Whistleblower in Court US Determined to Punish Bradley Manning
For some, Bradley Manning is a hero. Others feel that the US soldier, who is accused of providing secret documents to WikiLeaks, is a traitor and a threat to American security. The military proceedings against him, which begin Friday, are likely to end in a guilty verdict.
Daniel Ellsberg knows a few things about heroes. In fact, many Americans see him as a hero. When he was working for a key think tank associated with the United States military, Ellsberg photocopied the so-called Pentagon Papers, 7,000 pages of top secret analysis and documents that revealed that American politicians knew all too well how hopeless the situation in Vietnam was. When the New York Times published the secret documents in 1971, it opened the eyes of Ellsberg's fellow Americans once and for all to the details of a disastrous war.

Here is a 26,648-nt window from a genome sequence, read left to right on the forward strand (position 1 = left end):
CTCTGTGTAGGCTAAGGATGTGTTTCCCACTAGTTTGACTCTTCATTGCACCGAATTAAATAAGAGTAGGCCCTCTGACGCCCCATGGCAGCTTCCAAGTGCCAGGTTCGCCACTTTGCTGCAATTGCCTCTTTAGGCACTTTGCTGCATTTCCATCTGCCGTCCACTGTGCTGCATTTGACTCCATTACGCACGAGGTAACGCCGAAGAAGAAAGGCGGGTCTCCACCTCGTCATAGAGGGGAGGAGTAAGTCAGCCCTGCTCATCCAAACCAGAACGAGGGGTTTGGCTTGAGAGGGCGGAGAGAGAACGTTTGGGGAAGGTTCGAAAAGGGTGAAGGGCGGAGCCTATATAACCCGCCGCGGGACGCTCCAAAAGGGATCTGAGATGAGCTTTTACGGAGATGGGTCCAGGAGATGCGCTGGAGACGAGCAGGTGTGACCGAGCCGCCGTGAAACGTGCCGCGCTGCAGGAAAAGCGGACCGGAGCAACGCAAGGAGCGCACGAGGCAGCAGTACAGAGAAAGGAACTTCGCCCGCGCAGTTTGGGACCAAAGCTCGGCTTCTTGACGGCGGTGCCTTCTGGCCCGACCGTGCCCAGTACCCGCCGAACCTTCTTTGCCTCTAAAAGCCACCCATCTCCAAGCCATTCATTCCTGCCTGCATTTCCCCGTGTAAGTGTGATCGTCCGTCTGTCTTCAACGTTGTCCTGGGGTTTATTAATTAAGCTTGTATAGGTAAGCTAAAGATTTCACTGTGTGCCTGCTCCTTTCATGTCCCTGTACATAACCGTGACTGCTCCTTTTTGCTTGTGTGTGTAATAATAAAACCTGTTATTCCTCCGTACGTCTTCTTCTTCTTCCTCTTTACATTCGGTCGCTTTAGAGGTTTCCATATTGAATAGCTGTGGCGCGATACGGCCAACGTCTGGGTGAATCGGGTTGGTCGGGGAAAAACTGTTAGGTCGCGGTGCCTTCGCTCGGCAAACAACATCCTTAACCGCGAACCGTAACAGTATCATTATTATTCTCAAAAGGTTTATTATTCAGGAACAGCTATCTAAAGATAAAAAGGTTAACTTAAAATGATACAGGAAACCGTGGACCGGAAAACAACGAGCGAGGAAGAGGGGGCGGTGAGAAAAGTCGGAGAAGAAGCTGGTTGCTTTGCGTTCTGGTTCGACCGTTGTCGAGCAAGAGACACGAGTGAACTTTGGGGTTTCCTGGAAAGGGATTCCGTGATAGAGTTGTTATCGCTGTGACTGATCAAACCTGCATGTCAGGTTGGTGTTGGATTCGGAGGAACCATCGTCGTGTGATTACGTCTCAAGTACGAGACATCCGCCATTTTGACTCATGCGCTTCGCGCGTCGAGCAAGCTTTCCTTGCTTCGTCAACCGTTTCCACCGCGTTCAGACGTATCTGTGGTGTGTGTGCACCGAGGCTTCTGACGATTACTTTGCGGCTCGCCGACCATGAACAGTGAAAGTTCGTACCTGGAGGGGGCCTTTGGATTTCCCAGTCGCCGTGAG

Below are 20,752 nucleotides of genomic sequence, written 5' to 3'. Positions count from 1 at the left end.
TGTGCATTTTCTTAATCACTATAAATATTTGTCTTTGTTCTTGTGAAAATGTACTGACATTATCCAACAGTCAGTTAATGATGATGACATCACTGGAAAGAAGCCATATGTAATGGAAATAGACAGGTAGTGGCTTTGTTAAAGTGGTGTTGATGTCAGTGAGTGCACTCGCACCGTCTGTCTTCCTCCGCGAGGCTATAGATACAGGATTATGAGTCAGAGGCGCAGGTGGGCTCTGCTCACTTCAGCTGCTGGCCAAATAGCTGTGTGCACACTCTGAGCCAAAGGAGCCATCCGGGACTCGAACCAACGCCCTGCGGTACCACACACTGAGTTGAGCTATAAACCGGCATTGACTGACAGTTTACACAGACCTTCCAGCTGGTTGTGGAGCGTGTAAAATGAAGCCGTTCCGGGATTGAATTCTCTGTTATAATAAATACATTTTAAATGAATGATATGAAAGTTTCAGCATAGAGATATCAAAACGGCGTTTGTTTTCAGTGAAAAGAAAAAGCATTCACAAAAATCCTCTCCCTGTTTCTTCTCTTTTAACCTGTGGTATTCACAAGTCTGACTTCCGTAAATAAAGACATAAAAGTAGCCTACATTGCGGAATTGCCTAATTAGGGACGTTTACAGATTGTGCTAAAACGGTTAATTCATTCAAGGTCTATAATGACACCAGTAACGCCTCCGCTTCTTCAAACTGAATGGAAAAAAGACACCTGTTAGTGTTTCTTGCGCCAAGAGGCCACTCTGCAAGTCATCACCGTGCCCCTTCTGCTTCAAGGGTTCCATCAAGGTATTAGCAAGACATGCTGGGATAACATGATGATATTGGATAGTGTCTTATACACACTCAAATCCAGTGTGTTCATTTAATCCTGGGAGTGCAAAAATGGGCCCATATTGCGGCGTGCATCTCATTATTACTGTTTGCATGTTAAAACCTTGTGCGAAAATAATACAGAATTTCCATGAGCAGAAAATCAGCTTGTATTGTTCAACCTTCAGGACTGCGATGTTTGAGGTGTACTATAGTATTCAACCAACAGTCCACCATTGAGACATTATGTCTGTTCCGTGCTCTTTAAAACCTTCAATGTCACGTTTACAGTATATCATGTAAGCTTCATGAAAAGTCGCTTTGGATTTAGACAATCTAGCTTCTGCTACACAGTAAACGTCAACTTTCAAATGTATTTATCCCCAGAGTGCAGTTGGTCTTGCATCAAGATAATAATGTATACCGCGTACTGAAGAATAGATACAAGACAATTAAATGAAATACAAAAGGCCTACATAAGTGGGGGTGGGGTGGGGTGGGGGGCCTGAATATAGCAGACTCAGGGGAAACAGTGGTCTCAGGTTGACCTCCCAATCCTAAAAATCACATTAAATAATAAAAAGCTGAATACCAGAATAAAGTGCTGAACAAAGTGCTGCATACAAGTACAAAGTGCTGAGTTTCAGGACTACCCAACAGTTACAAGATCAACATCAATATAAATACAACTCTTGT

But when Ellsberg, now 80 and white-haired but still energetic, talks about heroes, he is no longer thinking about the past. Today he says that Bradley Manning, the presumed source of the classified documents about American military officials and diplomats published by WikiLeaks last year, is "unreservedly a hero." There are so many things Manning's actions uncovered, says Ellsberg, as he begins to rattle them off. Could the Arab Spring have materialized without the WikiLeaks reports on the corruption of Arab potentates? And would anyone have been talking about war crimes committed by American soldiers in Iraq without the documents on detainee abuse?
Ellsberg is convinced that like him, Private Manning, who was only 22 at the time, wrote history and, just as in Ellsberg's case, the powerful are now intent on punishing Manning for what he did. Former US President Richard Nixon once threatened to throw Ellsberg into prison. But to the country's highest courts, the truth was more important than government secrecy, and Ellsberg and the Times emerged unscathed. The man who had exposed the government's secrets about Vietnam became the prototype of the whistleblower.